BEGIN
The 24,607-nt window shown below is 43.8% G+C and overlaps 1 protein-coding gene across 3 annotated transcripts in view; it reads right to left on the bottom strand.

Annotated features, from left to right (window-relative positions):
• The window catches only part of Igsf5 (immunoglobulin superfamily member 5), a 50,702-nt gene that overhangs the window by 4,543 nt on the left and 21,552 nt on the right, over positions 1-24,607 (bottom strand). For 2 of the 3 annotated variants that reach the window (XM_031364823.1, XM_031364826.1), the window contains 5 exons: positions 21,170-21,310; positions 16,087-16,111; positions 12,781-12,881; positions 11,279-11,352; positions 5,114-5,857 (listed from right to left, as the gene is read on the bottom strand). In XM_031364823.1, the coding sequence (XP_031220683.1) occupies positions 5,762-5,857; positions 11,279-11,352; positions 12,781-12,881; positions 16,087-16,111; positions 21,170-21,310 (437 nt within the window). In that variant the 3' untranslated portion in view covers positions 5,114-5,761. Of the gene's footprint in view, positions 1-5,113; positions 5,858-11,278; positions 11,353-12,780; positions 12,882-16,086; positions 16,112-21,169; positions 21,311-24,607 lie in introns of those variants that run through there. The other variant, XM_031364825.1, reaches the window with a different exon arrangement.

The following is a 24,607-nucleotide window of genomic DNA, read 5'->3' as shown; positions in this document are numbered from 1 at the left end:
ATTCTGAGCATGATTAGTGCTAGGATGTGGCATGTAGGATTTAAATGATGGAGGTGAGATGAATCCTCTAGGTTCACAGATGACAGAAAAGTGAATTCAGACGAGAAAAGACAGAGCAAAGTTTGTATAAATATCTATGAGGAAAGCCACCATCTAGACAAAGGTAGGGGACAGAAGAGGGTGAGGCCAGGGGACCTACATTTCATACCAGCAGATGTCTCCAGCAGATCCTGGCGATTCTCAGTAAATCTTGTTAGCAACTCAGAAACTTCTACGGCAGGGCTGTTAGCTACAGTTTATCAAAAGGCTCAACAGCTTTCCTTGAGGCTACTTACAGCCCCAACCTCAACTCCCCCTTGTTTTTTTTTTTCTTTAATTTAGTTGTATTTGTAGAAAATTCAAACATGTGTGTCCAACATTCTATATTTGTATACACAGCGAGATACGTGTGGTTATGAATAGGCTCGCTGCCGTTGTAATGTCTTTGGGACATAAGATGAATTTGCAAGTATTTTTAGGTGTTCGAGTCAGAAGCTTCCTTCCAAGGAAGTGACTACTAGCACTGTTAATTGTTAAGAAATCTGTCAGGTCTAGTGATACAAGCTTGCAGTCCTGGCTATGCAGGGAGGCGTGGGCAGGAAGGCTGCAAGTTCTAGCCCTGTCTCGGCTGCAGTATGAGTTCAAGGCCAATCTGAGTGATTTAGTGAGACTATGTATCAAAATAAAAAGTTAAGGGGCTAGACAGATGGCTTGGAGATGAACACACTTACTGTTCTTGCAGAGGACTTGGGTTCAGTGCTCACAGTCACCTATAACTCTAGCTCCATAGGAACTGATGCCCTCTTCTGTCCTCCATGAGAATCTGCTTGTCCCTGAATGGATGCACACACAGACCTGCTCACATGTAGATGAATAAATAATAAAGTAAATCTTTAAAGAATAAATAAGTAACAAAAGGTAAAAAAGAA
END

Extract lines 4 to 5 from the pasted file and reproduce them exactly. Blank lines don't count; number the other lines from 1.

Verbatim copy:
The following is a 24,607-nucleotide window of genomic DNA, read 5'->3' as shown; positions in this document are numbered from 1 at the left end:
ATTCTGAGCATGATTAGTGCTAGGATGTGGCATGTAGGATTTAAATGATGGAGGTGAGATGAATCCTCTAGGTTCACAGATGACAGAAAAGTGAATTCAGACGAGAAAAGACAGAGCAAAGTTTGTATAAATATCTATGAGGAAAGCCACCATCTAGACAAAGGTAGGGGACAGAAGAGGGTGAGGCCAGGGGACCTACATTTCATACCAGCAGATGTCTCCAGCAGATCCTGGCGATTCTCAGTAAATCTTGTTAGCAACTCAGAAACTTCTACGGCAGGGCTGTTAGCTACAGTTTATCAAAAGGCTCAACAGCTTTCCTTGAGGCTACTTACAGCCCCAACCTCAACTCCCCCTTGTTTTTTTTTTTCTTTAATTTAGTTGTATTTGTAGAAAATTCAAACATGTGTGTCCAACATTCTATATTTGTATACACAGCGAGATACGTGTGGTTATGAATAGGCTCGCTGCCGTTGTAATGTCTTTGGGACATAAGATGAATTTGCAAGTATTTTTAGGTGTTCGAGTCAGAAGCTTCCTTCCAAGGAAGTGACTACTAGCACTGTTAATTGTTAAGAAATCTGTCAGGTCTAGTGATACAAGCTTGCAGTCCTGGCTATGCAGGGAGGCGTGGGCAGGAAGGCTGCAAGTTCTAGCCCTGTCTCGGCTGCAGTATGAGTTCAAGGCCAATCTGAGTGATTTAGTGAGACTATGTATCAAAATAAAAAGTTAAGGGGCTAGACAGATGGCTTGGAGATGAACACACTTACTGTTCTTGCAGAGGACTTGGGTTCAGTGCTCACAGTCACCTATAACTCTAGCTCCATAGGAACTGATGCCCTCTTCTGTCCTCCATGAGAATCTGCTTGTCCCTGAATGGATGCACACACAGACCTGCTCACATGTAGATGAATAAATAATAAAGTAAATCTTTAAAGAATAAATAAGTAACAAAAGGTAAAAAAGAA